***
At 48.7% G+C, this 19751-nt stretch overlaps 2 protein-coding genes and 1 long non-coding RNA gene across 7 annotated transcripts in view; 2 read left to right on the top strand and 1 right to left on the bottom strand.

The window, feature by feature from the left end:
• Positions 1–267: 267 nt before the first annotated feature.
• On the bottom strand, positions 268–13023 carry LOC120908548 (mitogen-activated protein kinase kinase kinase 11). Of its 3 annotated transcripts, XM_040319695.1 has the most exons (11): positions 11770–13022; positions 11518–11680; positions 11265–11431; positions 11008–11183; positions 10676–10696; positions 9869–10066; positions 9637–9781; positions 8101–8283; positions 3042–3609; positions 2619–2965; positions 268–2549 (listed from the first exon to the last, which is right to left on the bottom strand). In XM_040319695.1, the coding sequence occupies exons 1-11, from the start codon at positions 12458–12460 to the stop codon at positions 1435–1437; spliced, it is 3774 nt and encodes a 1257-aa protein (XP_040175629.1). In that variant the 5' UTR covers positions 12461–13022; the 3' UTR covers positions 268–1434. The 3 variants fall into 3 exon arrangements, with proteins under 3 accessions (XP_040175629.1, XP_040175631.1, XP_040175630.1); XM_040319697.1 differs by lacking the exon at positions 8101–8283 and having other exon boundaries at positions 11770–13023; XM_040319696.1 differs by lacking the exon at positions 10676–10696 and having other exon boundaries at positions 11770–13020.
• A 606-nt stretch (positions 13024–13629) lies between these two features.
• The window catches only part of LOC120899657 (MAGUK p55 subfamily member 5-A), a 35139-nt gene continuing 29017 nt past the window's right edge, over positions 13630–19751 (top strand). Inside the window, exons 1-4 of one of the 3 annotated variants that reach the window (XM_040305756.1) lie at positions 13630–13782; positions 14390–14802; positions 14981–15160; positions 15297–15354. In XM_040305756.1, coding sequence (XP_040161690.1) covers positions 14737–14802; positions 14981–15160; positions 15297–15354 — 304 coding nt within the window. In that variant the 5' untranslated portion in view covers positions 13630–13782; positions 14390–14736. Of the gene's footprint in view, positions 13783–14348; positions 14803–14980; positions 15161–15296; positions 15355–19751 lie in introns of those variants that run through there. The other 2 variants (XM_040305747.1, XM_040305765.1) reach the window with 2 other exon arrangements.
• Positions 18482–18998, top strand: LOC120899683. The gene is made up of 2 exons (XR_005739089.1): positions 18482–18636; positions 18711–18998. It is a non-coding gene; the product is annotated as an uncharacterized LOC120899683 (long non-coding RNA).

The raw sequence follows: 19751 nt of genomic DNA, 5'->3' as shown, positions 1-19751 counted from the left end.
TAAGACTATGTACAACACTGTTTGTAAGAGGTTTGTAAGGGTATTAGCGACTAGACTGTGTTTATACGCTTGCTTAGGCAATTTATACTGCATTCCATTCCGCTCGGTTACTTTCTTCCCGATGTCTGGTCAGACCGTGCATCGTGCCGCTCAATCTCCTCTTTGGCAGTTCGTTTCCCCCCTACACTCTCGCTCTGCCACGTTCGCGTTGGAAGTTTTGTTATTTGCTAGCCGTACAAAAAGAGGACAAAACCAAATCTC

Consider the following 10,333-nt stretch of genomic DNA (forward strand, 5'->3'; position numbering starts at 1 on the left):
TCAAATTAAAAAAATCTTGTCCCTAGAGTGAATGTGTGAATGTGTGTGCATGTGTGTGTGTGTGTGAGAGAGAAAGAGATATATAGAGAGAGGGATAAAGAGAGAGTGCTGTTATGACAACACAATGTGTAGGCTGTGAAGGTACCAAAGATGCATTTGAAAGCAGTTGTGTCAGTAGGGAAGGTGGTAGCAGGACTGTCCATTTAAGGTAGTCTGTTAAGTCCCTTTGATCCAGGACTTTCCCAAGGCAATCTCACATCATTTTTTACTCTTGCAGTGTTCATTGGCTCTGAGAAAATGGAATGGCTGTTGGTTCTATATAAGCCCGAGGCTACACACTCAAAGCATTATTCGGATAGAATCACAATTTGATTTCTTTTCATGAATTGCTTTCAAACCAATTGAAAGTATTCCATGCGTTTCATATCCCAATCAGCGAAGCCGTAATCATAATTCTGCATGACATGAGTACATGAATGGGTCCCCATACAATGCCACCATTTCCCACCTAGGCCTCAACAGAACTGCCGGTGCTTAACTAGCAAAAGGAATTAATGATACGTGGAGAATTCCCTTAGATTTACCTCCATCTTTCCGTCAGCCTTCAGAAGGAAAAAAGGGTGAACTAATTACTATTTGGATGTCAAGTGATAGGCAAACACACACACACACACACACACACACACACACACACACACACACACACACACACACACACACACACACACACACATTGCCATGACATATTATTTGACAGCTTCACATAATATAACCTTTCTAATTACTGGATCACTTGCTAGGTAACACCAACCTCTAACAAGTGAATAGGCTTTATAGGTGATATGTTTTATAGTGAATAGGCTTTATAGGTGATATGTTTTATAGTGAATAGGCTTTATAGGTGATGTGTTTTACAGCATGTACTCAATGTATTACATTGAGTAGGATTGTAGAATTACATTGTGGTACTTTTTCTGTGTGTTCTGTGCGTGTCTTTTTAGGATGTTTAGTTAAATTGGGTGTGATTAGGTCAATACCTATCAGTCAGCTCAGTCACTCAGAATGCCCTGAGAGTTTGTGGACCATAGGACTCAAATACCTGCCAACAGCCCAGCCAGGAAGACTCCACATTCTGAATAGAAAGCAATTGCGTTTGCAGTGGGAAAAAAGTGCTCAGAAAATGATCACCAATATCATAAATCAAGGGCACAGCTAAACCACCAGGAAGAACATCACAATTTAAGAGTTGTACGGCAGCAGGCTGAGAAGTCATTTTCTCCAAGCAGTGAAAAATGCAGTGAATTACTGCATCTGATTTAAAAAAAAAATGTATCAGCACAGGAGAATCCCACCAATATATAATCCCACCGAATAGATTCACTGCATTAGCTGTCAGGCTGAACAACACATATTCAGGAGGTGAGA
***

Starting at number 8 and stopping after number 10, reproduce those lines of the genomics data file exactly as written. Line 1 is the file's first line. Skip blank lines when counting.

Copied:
The raw sequence follows: 19751 nt of genomic DNA, 5'->3' as shown, positions 1-19751 counted from the left end.
TAAGACTATGTACAACACTGTTTGTAAGAGGTTTGTAAGGGTATTAGCGACTAGACTGTGTTTATACGCTTGCTTAGGCAATTTATACTGCATTCCATTCCGCTCGGTTACTTTCTTCCCGATGTCTGGTCAGACCGTGCATCGTGCCGCTCAATCTCCTCTTTGGCAGTTCGTTTCCCCCCTACACTCTCGCTCTGCCACGTTCGCGTTGGAAGTTTTGTTATTTGCTAGCCGTACAAAAAGAGGACAAAACCAAATCTC

Consider the following 10,333-nt stretch of genomic DNA (forward strand, 5'->3'; position numbering starts at 1 on the left):